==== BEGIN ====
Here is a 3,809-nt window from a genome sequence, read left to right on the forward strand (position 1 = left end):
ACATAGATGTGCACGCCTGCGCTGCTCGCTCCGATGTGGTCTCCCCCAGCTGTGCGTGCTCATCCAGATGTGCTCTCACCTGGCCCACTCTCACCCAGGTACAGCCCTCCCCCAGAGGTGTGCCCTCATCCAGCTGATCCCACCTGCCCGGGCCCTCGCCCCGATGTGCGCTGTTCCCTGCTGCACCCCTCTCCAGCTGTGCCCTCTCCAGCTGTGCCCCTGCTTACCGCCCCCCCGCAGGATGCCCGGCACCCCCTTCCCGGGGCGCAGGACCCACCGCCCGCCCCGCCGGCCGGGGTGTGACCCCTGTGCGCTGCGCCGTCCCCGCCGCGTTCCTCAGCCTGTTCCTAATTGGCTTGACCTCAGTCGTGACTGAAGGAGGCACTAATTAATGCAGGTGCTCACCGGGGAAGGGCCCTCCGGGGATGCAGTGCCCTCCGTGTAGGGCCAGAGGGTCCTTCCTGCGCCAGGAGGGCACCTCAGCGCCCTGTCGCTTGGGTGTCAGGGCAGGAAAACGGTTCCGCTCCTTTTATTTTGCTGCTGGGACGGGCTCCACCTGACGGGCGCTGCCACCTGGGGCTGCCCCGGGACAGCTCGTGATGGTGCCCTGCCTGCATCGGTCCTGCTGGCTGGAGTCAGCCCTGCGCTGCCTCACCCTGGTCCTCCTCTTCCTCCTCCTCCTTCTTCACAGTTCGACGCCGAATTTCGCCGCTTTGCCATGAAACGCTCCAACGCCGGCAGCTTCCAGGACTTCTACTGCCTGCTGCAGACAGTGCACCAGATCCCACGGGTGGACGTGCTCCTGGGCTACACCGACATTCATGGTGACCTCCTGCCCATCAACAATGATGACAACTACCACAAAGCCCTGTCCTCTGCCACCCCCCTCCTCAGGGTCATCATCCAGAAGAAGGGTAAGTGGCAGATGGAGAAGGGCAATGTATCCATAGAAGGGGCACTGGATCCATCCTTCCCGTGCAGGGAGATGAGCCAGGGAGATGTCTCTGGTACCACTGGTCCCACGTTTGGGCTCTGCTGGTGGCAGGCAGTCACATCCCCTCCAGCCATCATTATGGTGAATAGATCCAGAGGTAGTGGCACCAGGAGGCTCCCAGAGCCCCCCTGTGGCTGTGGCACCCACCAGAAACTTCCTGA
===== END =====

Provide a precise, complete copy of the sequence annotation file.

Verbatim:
Here is a 3,809-nt window from a genome sequence, read left to right on the forward strand (position 1 = left end):
ACATAGATGTGCACGCCTGCGCTGCTCGCTCCGATGTGGTCTCCCCCAGCTGTGCGTGCTCATCCAGATGTGCTCTCACCTGGCCCACTCTCACCCAGGTACAGCCCTCCCCCAGAGGTGTGCCCTCATCCAGCTGATCCCACCTGCCCGGGCCCTCGCCCCGATGTGCGCTGTTCCCTGCTGCACCCCTCTCCAGCTGTGCCCTCTCCAGCTGTGCCCCTGCTTACCGCCCCCCCGCAGGATGCCCGGCACCCCCTTCCCGGGGCGCAGGACCCACCGCCCGCCCCGCCGGCCGGGGTGTGACCCCTGTGCGCTGCGCCGTCCCCGCCGCGTTCCTCAGCCTGTTCCTAATTGGCTTGACCTCAGTCGTGACTGAAGGAGGCACTAATTAATGCAGGTGCTCACCGGGGAAGGGCCCTCCGGGGATGCAGTGCCCTCCGTGTAGGGCCAGAGGGTCCTTCCTGCGCCAGGAGGGCACCTCAGCGCCCTGTCGCTTGGGTGTCAGGGCAGGAAAACGGTTCCGCTCCTTTTATTTTGCTGCTGGGACGGGCTCCACCTGACGGGCGCTGCCACCTGGGGCTGCCCCGGGACAGCTCGTGATGGTGCCCTGCCTGCATCGGTCCTGCTGGCTGGAGTCAGCCCTGCGCTGCCTCACCCTGGTCCTCCTCTTCCTCCTCCTCCTTCTTCACAGTTCGACGCCGAATTTCGCCGCTTTGCCATGAAACGCTCCAACGCCGGCAGCTTCCAGGACTTCTACTGCCTGCTGCAGACAGTGCACCAGATCCCACGGGTGGACGTGCTCCTGGGCTACACCGACATTCATGGTGACCTCCTGCCCATCAACAATGATGACAACTACCACAAAGCCCTGTCCTCTGCCACCCCCCTCCTCAGGGTCATCATCCAGAAGAAGGGTAAGTGGCAGATGGAGAAGGGCAATGTATCCATAGAAGGGGCACTGGATCCATCCTTCCCGTGCAGGGAGATGAGCCAGGGAGATGTCTCTGGTACCACTGGTCCCACGTTTGGGCTCTGCTGGTGGCAGGCAGTCACATCCCCTCCAGCCATCATTATGGTGAATAGATCCAGAGGTAGTGGCACCAGGAGGCTCCCAGAGCCCCCCTGTGGCTGTGGCACCCACCAGAAACTTCCTGA